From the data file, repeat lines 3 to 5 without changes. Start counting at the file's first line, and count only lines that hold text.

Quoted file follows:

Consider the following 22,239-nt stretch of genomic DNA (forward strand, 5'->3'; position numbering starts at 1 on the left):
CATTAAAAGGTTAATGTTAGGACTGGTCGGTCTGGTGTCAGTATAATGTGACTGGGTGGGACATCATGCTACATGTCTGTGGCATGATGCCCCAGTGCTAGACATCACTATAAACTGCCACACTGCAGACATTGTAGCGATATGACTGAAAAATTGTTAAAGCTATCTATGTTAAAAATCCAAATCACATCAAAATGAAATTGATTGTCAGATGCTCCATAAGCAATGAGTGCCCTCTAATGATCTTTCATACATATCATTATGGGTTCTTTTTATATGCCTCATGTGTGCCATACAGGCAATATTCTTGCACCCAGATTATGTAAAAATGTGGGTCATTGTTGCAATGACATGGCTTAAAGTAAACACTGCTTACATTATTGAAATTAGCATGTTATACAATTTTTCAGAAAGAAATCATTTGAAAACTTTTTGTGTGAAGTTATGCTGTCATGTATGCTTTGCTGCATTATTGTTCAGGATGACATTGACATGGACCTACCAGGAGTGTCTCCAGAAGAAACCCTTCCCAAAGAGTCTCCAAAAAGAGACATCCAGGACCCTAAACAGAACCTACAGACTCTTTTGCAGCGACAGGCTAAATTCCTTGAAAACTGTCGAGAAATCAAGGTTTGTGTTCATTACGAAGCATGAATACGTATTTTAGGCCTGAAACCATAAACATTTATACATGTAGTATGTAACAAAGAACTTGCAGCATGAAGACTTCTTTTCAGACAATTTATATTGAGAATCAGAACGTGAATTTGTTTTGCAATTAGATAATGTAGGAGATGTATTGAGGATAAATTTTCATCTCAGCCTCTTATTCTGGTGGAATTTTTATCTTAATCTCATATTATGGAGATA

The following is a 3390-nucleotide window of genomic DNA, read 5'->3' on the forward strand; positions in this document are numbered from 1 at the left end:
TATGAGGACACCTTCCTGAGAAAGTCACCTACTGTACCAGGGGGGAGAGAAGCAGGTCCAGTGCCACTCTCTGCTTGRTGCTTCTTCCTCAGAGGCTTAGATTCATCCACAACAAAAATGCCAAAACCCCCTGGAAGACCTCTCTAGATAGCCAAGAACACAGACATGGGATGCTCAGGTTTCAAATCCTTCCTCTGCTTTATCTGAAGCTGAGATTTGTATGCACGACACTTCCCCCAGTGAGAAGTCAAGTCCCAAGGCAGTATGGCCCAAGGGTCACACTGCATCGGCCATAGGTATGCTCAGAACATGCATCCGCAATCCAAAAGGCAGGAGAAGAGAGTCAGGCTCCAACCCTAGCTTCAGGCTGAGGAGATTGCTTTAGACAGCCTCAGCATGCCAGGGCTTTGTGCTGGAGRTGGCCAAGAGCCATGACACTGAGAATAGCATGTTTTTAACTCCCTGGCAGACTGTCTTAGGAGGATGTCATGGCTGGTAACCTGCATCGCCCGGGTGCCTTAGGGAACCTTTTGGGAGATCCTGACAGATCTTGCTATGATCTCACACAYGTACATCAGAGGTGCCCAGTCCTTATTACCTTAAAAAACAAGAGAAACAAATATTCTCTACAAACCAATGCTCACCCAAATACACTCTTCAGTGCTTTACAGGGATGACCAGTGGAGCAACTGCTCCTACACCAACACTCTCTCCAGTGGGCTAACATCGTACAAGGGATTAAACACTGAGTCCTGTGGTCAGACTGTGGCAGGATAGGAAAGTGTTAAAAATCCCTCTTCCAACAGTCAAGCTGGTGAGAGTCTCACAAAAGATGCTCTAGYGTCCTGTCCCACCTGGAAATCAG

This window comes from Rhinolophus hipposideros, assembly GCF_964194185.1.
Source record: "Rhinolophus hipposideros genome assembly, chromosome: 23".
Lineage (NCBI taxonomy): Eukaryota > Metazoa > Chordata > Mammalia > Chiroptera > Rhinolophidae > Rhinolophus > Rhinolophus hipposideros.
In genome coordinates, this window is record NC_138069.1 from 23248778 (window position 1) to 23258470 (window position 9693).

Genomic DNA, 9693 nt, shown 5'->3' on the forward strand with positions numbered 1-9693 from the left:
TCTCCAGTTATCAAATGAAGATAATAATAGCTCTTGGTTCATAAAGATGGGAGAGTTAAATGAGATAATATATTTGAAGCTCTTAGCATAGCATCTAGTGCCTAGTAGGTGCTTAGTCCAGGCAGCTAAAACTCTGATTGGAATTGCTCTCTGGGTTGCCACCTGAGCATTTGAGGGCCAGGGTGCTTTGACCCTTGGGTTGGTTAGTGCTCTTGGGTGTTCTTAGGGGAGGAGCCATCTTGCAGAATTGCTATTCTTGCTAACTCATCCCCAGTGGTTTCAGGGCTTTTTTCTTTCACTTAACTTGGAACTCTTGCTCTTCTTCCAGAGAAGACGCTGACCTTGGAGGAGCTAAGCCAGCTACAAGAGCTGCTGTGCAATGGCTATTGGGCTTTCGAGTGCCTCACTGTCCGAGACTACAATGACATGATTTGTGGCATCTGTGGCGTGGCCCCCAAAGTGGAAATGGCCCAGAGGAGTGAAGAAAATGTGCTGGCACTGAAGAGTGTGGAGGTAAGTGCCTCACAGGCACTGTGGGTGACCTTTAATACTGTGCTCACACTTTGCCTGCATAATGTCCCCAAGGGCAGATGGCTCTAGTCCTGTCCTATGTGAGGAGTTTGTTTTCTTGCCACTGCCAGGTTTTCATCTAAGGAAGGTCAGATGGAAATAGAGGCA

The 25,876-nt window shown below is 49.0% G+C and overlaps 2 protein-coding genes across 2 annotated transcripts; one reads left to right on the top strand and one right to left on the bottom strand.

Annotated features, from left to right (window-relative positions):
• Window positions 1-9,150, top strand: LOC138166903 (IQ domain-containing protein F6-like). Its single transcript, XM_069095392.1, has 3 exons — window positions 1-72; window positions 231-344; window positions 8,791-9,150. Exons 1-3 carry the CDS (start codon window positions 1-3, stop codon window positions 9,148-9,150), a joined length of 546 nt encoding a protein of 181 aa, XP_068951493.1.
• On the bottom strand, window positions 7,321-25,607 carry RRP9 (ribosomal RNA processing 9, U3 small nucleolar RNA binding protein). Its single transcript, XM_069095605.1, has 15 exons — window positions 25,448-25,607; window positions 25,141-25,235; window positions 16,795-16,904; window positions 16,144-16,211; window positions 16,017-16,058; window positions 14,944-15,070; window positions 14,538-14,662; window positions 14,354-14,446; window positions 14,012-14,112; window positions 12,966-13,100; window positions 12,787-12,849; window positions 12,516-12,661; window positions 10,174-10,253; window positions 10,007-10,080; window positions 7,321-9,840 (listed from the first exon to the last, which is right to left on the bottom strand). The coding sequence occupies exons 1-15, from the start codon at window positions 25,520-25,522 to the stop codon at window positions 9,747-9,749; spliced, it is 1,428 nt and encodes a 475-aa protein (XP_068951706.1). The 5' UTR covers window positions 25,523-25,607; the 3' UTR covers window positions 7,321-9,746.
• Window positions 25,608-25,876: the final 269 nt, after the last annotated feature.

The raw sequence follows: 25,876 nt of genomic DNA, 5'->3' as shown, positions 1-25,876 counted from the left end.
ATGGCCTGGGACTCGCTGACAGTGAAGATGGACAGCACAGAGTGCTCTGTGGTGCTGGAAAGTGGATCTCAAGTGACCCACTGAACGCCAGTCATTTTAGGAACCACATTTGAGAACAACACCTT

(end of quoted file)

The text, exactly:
The following is a 3390-nucleotide window of genomic DNA, read 5'->3' on the forward strand; positions in this document are numbered from 1 at the left end:
TATGAGGACACCTTCCTGAGAAAGTCACCTACTGTACCAGGGGGGAGAGAAGCAGGTCCAGTGCCACTCTCTGCTTGRTGCTTCTTCCTCAGAGGCTTAGATTCATCCACAACAAAAATGCCAAAACCCCCTGGAAGACCTCTCTAGATAGCCAAGAACACAGACATGGGATGCTCAGGTTTCAAATCCTTCCTCTGCTTTATCTGAAGCTGAGATTTGTATGCACGACACTTCCCCCAGTGAGAAGTCAAGTCCCAAGGCAGTATGGCCCAAGGGTCACACTGCATCGGCCATAGGTATGCTCAGAACATGCATCCGCAATCCAAAAGGCAGGAGAAGAGAGTCAGGCTCCAACCCTAGCTTCAGGCTGAGGAGATTGCTTTAGACAGCCTCAGCATGCCAGGGCTTTGTGCTGGAGRTGGCCAAGAGCCATGACACTGAGAATAGCATGTTTTTAACTCCCTGGCAGACTGTCTTAGGAGGATGTCATGGCTGGTAACCTGCATCGCCCGGGTGCCTTAGGGAACCTTTTGGGAGATCCTGACAGATCTTGCTATGATCTCACACAYGTACATCAGAGGTGCCCAGTCCTTATTACCTTAAAAAACAAGAGAAACAAATATTCTCTACAAACCAATGCTCACCCAAATACACTCTTCAGTGCTTTACAGGGATGACCAGTGGAGCAACTGCTCCTACACCAACACTCTCTCCAGTGGGCTAACATCGTACAAGGGATTAAACACTGAGTCCTGTGGTCAGACTGTGGCAGGATAGGAAAGTGTTAAAAATCCCTCTTCCAACAGTCAAGCTGGTGAGAGTCTCACAAAAGATGCTCTAGYGTCCTGTCCCACCTGGAAATCAG

This window comes from Rhinolophus hipposideros, assembly GCF_964194185.1.